For most of us, summer conjures up the idea of vacation. Whether it is going to the beach, traveling to a foreign country or experiencing Disney World, vacation allows us to take a break from our everyday life including work. It’s no big secret that there are numerous benefits associated with taking a vacation, like stress relief, special family time, and mental and physical rest – to name just a few. Sometimes merely planning a vacation promotes anticipation and excitement.
According to the Merriam Webster Dictionary (www.merriam-webster.com/dictionary/vacation), vacation is defined as:
Rather than thinking of vacation as only a time for leaving behind something stressful or routine, I have come to see it as an opportunity for proactively adding to my treasure chest through real life exposures. Yes, the kind we refer to in Prolonged Exposure (PE) Therapy.
When I went to Greece recently it was to let go of the monotony and humidity of Washington, D.C., as well as the stress of finally completing a big team project (the Summer Institute). Upon reflection, merely relinquishing these stressors wasn’t all that rejuvenated me. Gaining positive experiences from this vacation also inspired me. Indeed, through several in vivo exposures in Greece, I gained more than I could hope for.
Like our PE patients, I’ve learned that by jumping into new situations or cultures and truly experiencing unfamiliar places like Greece, you discover unforeseen goodness and beauty in the world and people. You also learn that you can literally walk among ancient ruins.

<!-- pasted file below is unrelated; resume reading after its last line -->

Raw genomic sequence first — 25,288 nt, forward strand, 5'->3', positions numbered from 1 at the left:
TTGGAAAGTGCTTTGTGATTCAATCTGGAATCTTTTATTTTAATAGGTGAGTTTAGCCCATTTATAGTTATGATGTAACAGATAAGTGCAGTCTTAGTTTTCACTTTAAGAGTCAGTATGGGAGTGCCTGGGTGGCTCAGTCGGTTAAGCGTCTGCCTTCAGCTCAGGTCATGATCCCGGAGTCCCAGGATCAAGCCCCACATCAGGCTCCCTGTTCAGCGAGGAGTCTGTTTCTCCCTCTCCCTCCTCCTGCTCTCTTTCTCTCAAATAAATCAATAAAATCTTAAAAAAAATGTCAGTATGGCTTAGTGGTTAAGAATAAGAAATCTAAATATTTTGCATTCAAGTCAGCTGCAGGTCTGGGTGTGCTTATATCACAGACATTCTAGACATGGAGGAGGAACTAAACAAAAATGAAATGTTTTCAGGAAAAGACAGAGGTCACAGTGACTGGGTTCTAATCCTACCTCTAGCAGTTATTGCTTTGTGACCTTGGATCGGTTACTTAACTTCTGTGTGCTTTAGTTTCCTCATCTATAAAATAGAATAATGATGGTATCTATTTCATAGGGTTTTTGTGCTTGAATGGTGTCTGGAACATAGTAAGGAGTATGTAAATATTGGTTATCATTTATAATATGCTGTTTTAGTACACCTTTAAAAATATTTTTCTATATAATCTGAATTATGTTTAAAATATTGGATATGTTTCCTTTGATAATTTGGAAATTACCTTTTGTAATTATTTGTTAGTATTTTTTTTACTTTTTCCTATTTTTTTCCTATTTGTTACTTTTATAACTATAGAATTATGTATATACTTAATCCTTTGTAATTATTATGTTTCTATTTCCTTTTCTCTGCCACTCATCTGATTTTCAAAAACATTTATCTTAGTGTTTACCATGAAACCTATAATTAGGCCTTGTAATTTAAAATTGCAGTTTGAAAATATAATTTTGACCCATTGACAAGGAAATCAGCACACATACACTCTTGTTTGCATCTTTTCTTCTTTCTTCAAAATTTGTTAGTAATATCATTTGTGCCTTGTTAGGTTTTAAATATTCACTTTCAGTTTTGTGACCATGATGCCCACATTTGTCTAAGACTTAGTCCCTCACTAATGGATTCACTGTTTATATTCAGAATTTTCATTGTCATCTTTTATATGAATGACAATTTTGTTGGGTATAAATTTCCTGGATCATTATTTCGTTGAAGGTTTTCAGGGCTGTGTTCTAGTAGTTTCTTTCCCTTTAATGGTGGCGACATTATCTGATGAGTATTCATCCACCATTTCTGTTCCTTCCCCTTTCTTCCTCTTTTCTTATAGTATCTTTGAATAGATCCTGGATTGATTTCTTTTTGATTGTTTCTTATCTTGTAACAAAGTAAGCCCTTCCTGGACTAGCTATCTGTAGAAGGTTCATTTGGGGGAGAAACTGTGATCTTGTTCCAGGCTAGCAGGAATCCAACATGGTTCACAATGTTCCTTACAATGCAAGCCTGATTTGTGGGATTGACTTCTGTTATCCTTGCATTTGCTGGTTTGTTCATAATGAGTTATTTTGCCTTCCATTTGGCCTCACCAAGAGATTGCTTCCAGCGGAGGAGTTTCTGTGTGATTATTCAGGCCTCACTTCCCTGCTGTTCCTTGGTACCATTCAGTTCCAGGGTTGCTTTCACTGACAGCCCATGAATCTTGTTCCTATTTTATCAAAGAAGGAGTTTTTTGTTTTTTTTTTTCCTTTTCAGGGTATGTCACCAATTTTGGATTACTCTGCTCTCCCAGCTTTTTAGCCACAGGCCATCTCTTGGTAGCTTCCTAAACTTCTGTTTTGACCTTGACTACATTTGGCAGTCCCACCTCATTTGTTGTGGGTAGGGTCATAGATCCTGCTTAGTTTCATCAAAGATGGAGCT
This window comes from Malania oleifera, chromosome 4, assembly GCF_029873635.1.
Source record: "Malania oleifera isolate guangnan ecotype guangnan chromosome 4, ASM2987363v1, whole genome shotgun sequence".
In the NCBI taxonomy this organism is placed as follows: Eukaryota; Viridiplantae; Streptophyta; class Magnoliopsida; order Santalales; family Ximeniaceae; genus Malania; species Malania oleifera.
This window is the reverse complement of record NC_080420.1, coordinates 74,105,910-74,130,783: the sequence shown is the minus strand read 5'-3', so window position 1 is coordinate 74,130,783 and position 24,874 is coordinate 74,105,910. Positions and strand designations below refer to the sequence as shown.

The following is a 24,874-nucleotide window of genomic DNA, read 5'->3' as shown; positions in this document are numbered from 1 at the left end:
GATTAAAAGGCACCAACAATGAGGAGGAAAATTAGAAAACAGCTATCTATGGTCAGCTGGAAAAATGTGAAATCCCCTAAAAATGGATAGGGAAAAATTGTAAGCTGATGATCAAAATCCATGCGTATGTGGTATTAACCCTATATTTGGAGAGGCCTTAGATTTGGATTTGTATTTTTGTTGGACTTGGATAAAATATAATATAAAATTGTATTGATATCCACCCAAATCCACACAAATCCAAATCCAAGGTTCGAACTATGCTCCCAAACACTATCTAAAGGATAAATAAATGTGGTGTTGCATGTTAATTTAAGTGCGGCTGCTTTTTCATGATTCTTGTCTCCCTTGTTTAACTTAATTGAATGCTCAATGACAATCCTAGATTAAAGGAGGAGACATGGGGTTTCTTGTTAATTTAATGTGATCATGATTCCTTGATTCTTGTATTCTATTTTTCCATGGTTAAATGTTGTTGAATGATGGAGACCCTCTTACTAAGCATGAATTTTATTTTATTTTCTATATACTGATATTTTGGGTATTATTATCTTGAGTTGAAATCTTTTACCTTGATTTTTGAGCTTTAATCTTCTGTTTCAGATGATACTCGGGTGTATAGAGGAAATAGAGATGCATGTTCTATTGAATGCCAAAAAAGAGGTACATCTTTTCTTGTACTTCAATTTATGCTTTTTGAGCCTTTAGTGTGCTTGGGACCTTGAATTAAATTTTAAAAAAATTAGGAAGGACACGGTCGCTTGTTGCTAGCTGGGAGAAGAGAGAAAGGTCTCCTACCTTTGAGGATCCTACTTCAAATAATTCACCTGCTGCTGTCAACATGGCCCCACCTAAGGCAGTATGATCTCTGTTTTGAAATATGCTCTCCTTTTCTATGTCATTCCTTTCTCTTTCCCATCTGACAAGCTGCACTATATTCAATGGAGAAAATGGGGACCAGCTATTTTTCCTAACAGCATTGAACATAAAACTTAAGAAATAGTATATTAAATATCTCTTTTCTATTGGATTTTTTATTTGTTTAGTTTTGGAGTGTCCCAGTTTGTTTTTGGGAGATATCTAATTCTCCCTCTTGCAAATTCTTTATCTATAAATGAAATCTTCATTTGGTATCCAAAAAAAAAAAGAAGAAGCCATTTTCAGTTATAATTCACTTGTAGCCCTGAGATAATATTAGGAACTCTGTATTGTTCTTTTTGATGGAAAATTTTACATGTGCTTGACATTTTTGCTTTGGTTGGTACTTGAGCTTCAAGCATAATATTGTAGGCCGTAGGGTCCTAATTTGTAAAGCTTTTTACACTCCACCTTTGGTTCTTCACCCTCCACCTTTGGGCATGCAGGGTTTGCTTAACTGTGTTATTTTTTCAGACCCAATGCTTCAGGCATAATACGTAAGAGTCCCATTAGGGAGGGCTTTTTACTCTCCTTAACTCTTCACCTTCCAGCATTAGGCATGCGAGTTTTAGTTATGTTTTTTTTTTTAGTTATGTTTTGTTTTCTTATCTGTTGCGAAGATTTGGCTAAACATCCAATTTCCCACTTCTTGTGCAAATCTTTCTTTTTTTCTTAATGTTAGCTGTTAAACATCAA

So the next time you take a vacation, think of it not only as a respite from something but also as an experiential windfall you can bring home. Then tuck these treasures in your chest and pull them out whenever life stressors are getting the best of you.
Signing off until the next trip…
Respond to this blog by sharing your own vacation “exposures.”
Paula Domenici, Ph.D., is a licensed Counseling Psychologist working as the Director of Civilian Training Programs at the Center for Deployment Psychology (CDP) at Uniformed Services University of the Health Sciences in Bethesda, Maryland. At the CDP, she oversees all civilian courses and training programs, and develops and presents workshops on deployment-related topics for military and civilian clinicians across the country.